As ideals changed in American society, trends in what Americans considered entertaining changed as well. A shift from a vaudevillian aesthetic to a narrative one of comic realism was necessary in order to sustain an audience.
The vaudeville aesthetic dominated comedy. It was a variety show of short units, commonly called a “revue.” Success in comedy depended on personality, along with a rapidfire number of jokes. There was no time for exhibition, or a plot. The narrative was suppressed and condensed, eliminated even. Comedians relied on an immediate response and side gags.
The audiences of vaudeville was predominantly immigrants. There was little knowledge of the english language or thinking involved in order to find these antics funny. Eggs would be thrown at each other, and hecklers were often planted in the audience to intensify the antics.
Usually, a joke requires formal closure from a punchline, which cannot serve as a springboard for the next joke. The story would always be subordinate in vaudeville. In order for the joke to work, the desired resolution cannot serve as the ending of the joke. It must be subversive and undercut something.
In the 1900s, the humor attitudes changed, as the aspiring middle class viewed themselves as respectable and above vaudeville. Belly laughs were viewed as a loss of bodily control and a sign of how ignorant the masses were. Crude humor was savage. People rejected the vaudeville aesthetic in search for a more visceral reaction.
Entertainers wanted to replace the humor of immediate gratification with an aesthetic comic realism and comedic incongruity. It placed a higher value on distance and emotional control. This emerged in motion pictures and entertainment. Films began to tell stories, as a narrative was invented.
Many hoped that movies would have more to them than slapstick. Filmmakers wanted to tell stories that would stay with us. Realism in films was preferred over humor. The 1910s, 20s and even into the 30s saw a competition between the vaudeville aesthetic and comic realism. Filmgoers wanted both, and a balance needed to be reached in order to satisfy them. Hollywood hired many vaudevillians, but tried to tell more stories with them.
When trying to create films the brought the two genres together, there was conflict in deciding what to and what not to include. For example, in the 1934 movie Hollywood Party, an animated Disney number called “Hot Chocolate Soldier” was meant to be a part. The film was considered “a succession of bits and numbers” that was basically “evidence that the narrative of comic realism is winning.” “Hot Chocolate Soldier” was so good that including it took away from the rest of the film, and caused audiences to believe that vaudeville was hard to keep alive.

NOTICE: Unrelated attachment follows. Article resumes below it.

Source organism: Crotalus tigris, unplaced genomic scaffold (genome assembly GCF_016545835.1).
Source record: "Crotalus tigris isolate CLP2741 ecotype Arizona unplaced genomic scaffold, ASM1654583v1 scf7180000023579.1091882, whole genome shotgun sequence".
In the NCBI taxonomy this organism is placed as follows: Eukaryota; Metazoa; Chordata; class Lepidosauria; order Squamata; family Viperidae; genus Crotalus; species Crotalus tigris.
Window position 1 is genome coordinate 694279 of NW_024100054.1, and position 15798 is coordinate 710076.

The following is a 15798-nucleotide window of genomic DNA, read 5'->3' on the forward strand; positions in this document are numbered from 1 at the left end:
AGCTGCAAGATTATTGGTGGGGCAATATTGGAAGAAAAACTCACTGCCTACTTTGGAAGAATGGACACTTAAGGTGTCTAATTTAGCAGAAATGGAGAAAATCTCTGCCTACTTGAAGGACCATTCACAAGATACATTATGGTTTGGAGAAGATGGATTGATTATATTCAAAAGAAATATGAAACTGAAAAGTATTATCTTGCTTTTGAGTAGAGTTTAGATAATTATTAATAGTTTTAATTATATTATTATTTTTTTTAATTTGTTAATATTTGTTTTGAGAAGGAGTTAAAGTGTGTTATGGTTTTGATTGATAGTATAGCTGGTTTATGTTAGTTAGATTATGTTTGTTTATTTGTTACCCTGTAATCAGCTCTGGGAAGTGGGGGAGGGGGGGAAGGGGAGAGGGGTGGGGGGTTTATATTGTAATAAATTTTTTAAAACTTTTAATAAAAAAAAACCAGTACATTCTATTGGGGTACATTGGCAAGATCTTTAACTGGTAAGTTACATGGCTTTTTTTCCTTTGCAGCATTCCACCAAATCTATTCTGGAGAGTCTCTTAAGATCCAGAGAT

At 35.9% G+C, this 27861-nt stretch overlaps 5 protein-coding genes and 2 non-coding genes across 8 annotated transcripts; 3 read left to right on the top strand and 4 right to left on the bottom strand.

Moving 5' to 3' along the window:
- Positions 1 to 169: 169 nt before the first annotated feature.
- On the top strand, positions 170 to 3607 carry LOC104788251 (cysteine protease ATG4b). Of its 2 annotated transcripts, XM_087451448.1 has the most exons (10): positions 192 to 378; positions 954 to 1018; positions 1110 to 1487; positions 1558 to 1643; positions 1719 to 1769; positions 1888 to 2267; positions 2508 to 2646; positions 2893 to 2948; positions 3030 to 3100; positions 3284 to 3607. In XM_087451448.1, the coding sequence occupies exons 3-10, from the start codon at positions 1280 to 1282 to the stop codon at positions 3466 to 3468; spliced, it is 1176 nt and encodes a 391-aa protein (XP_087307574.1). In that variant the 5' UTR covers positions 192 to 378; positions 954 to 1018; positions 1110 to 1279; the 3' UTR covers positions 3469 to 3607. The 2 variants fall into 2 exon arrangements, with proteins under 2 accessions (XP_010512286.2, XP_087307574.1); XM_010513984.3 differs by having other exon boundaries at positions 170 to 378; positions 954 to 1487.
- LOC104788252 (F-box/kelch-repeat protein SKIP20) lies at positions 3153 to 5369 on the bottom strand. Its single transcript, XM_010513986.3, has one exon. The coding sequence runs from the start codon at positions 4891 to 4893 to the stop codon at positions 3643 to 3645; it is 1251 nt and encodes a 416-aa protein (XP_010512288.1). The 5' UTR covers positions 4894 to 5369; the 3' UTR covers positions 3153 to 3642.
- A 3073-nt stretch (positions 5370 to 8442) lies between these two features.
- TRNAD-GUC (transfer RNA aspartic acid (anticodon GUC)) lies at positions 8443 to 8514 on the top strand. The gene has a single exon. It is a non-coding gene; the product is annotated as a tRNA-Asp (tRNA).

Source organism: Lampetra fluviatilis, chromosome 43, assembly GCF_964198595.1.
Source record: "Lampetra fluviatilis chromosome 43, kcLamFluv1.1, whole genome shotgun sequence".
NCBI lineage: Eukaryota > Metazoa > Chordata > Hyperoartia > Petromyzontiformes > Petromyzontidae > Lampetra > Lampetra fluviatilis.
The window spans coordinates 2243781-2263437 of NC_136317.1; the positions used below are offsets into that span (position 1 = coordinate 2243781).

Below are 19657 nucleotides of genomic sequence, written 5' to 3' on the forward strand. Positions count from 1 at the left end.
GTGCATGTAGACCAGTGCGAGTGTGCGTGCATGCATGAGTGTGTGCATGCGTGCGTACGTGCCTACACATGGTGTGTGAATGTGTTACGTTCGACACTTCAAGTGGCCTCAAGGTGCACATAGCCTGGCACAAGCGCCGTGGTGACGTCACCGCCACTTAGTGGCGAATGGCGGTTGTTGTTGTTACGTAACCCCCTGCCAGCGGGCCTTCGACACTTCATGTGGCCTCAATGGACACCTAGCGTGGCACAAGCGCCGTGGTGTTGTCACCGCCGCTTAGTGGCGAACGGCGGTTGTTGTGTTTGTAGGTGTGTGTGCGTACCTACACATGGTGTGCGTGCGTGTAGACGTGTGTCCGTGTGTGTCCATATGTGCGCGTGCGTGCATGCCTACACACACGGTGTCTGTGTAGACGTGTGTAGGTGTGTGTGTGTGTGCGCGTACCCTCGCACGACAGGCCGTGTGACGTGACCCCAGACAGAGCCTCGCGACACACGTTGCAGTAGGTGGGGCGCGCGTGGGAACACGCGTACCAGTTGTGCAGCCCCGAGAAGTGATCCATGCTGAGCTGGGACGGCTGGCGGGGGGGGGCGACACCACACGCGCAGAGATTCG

The 1930s saw comic realism in films start weaving in thematic concerns of how to act in proper society in the form of screwball comedies. They are mainly about romantic relationships, usually two people who want to be together but are of separate social classes. They end with celebration and romantic commitment bridging society and comedy together.
Even though comic realism took over the entertainment world, some anarchist vaudevillians stayed big stars. For example, the Marx Brothers (in my opinion) were the most flexible and successful entertainers during this shift in genre.
None of them abided by the Victorian Era ways, and each did their own thing without regards to any societal standards and circumstantial rules put in place. They started their career on Broadway stars, as Chico oversaw which direction they should go in, and Groucho oversaw the more creative matters. They became wildly popular theater acts with their organic improv. I’ll Say She Is was the first show they starred in, which was a musical review. Their other two onstage hits were The Cocoanuts and Animal Crackers, which both were adapted to film.
The Marx Brothers were able to adapt to different cinematic circumstances in a world where the vaudeville stars became less and less significant. In order to see how subversive their characters are (namely Chico, Groucho and Harpo), you don’t need to think too much. Their comedic style is the opposite of immediate gratification, and their films also offered the Hollywood ending, as order was restored and couples were appropriately paired off. Marx Brother films appropriately responded to the narrative of comic realism, even though the majority of their gags were reminiscent of the vaudeville aesthetic.
At the end of the day, the vaudeville aesthetic didn’t completely die. It reappears in cartoon characters such as Bugs Bunny, Mickey Mouse (for a short while) and Betty Boop. Movies did tell stories from that point on, but still draw on the vaudeville aesthetic. Most people will say now that vaudeville comedy is not funny, as audiences either get it or they do not. There is now more of an emphasis on irony over sentiment.
Marina Caitlin Watts is a senior studying Communication. In addition to writing for The Cornell Daily Sun, she has also been published on various film websites along with The Daily Beast. She loves Frank Sinatra and hates decaf coffee. If you need her, she is waiting for Godot. Watch Me If You Can appears on alternate Fridays this semester. She can be reached at firstname.lastname@example.org.
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